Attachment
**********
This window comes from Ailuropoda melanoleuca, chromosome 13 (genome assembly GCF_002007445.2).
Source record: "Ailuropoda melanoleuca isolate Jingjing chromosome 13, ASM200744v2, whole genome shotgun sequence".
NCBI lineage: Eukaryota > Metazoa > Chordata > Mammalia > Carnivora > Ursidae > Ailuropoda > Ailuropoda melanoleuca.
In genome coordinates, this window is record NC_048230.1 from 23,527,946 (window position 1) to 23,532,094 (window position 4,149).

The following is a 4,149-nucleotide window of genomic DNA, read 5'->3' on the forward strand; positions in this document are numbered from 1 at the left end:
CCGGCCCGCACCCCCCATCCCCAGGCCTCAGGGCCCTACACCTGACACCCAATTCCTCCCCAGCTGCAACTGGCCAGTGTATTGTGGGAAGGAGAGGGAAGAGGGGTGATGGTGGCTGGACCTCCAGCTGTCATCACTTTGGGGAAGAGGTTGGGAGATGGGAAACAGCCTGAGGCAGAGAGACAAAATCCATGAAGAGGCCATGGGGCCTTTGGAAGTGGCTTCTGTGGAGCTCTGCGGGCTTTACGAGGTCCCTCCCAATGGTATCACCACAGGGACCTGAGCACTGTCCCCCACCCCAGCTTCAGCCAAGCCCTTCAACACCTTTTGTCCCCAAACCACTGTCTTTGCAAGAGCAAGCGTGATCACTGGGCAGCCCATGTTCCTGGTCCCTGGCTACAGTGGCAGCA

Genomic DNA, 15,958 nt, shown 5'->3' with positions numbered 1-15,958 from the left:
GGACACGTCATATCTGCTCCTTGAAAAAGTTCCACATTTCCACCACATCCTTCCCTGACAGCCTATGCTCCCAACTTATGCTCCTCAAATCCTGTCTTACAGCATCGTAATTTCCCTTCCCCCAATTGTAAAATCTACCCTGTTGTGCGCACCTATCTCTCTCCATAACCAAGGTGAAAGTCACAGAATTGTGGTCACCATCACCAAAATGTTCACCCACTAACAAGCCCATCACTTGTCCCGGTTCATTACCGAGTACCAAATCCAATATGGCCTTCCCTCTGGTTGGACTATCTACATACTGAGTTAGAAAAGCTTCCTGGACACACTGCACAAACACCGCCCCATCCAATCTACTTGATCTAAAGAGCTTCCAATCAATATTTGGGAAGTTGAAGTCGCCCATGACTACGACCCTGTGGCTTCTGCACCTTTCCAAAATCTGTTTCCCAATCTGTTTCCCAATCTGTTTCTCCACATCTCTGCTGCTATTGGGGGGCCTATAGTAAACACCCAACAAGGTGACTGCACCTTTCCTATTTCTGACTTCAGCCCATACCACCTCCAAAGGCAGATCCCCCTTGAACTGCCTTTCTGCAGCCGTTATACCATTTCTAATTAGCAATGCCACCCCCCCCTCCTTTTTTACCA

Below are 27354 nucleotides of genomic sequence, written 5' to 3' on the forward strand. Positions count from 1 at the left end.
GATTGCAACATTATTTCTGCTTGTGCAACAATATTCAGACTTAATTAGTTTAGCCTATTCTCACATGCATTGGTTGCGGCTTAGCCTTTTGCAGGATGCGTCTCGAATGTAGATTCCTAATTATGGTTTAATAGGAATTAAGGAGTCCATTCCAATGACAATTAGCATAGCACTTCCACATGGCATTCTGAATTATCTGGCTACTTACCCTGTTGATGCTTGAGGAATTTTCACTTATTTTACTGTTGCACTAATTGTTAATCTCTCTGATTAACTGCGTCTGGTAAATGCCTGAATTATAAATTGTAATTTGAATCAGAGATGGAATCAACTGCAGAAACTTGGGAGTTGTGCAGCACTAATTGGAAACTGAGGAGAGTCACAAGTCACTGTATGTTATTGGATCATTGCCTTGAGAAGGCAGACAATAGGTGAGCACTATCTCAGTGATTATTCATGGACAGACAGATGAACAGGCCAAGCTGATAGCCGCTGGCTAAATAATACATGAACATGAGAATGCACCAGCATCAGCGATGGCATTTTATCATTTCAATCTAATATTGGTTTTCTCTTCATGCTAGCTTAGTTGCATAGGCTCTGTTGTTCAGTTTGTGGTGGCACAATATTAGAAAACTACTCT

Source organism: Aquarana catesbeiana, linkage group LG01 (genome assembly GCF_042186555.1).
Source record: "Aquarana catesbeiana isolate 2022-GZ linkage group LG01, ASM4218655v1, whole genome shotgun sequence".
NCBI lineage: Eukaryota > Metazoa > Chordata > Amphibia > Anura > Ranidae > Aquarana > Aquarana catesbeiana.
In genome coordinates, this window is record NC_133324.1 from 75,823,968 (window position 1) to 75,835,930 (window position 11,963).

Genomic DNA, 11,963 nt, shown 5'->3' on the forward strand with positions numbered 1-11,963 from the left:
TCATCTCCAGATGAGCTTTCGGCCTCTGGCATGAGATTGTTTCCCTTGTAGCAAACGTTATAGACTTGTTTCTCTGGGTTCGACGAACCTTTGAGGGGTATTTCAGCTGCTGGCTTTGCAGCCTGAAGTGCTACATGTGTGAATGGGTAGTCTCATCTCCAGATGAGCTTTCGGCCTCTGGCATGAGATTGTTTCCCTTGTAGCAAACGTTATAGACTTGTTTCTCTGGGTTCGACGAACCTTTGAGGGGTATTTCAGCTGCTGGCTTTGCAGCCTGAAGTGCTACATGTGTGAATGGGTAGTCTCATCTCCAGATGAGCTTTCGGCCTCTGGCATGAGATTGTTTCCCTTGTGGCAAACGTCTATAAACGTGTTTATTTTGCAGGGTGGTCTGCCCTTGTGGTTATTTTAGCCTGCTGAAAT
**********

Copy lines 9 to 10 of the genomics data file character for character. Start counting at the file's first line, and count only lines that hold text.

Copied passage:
Below are 27354 nucleotides of genomic sequence, written 5' to 3' on the forward strand. Positions count from 1 at the left end.
GATTGCAACATTATTTCTGCTTGTGCAACAATATTCAGACTTAATTAGTTTAGCCTATTCTCACATGCATTGGTTGCGGCTTAGCCTTTTGCAGGATGCGTCTCGAATGTAGATTCCTAATTATGGTTTAATAGGAATTAAGGAGTCCATTCCAATGACAATTAGCATAGCACTTCCACATGGCATTCTGAATTATCTGGCTACTTACCCTGTTGATGCTTGAGGAATTTTCACTTATTTTACTGTTGCACTAATTGTTAATCTCTCTGATTAACTGCGTCTGGTAAATGCCTGAATTATAAATTGTAATTTGAATCAGAGATGGAATCAACTGCAGAAACTTGGGAGTTGTGCAGCACTAATTGGAAACTGAGGAGAGTCACAAGTCACTGTATGTTATTGGATCATTGCCTTGAGAAGGCAGACAATAGGTGAGCACTATCTCAGTGATTATTCATGGACAGACAGATGAACAGGCCAAGCTGATAGCCGCTGGCTAAATAATACATGAACATGAGAATGCACCAGCATCAGCGATGGCATTTTATCATTTCAATCTAATATTGGTTTTCTCTTCATGCTAGCTTAGTTGCATAGGCTCTGTTGTTCAGTTTGTGGTGGCACAATATTAGAAAACTACTCT